Today’s researchers can explore and analyze scenarios and explore hypotheses more quickly than ever before as computation is now interwoven with science. The software, data, and platforms that are the part and parcel of such scientific endeavors can create efficiencies and foster rapid mutual progress when shared between scientists and information systems. Such promises of open data and interoperable systems have prompted many government agencies and funding bodies to mandate data sharing. However, as more and more scientific research is born digital utilizing complex computational resources that can simulate and analyze a dizzying array of possible scenarios, preserving and sharing research becomes an increasingly challenging effort. To reuse data, it is often necessary to have access to corresponding workflow, software, and complex computational environments that may have been custom built for a research project. Even with the most willing researchers, preparing such data for reuse can present a tremendous barrier to sharing. Depositing data can be quite labor intensive.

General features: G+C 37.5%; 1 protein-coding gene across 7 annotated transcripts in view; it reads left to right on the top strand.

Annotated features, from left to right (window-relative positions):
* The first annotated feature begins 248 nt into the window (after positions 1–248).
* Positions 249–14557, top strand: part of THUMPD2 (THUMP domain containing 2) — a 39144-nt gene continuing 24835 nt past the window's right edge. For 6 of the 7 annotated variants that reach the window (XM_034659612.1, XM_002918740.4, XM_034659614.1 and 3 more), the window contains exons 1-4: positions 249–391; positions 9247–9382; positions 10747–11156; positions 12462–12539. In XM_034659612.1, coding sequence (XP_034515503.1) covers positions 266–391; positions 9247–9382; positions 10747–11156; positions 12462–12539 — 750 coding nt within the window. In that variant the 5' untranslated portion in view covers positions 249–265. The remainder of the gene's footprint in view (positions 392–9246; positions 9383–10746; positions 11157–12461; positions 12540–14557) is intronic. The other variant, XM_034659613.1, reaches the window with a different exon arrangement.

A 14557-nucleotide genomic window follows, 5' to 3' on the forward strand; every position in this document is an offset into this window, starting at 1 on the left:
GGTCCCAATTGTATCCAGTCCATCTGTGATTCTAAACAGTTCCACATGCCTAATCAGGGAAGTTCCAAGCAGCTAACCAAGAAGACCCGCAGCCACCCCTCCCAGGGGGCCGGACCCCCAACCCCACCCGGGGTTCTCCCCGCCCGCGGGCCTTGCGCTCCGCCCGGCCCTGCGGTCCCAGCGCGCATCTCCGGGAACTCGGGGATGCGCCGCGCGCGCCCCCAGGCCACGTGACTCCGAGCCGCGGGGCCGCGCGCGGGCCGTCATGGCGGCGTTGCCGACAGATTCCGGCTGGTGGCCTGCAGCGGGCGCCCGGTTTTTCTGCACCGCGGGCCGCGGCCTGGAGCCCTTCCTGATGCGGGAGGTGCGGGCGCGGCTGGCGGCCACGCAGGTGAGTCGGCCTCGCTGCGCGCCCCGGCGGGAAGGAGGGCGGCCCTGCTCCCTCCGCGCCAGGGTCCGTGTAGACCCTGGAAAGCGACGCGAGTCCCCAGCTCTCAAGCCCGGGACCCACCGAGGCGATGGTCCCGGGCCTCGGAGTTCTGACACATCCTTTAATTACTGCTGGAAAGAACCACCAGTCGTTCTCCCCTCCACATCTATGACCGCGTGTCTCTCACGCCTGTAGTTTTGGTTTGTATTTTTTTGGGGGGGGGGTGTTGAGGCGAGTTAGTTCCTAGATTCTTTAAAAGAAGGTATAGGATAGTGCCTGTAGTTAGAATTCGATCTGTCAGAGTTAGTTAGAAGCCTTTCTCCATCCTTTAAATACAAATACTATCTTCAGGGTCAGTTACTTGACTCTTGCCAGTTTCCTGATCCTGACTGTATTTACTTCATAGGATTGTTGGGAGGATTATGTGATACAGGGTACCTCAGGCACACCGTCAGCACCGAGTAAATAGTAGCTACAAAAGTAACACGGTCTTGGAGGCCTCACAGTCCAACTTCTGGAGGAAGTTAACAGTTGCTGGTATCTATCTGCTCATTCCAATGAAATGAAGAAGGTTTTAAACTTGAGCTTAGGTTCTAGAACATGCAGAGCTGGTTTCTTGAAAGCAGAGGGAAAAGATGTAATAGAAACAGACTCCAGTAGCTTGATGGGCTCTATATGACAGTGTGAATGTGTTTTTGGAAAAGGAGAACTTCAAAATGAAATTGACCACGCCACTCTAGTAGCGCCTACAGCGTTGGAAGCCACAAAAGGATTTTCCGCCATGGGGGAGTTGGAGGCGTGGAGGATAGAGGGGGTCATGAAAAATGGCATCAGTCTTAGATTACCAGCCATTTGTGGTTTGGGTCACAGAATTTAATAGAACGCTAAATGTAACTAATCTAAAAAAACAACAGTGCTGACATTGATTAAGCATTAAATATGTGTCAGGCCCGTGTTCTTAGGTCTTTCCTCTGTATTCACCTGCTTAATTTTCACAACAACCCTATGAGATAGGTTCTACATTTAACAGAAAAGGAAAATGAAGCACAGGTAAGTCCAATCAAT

Research on counter-norms argues that more than goodwill is needed to shift practices to align more closely with reproducibility. As research is increasingly born digital inside complex workflows and archived in a heterogeneous manner, it becomes imperative to better plan tools that can foster and facilitate researchers and repositories to utilize best practices and standards to preserve their data, software, and methods for better interoperability and reuse. Today’s scientists and scientific data curators face a challenge to enhance reproducibility and enable more open sharing of reusable research data.

In this spirit, our project complements existing repository infrastructure, aims to more deeply integrate workflow and software preservation tools, and expands our own and/or our early committed participants’ previous work with an aim toward data preservation that facilitates scientific reuse and experimental reproducibility.

The Preservation Quality Tool (PresQT) project has been funded in whole or in part with funds from the Institute of Museum and Library Services (IMLS), award number LG-72-16-0122-16.

View grant information on IMLS site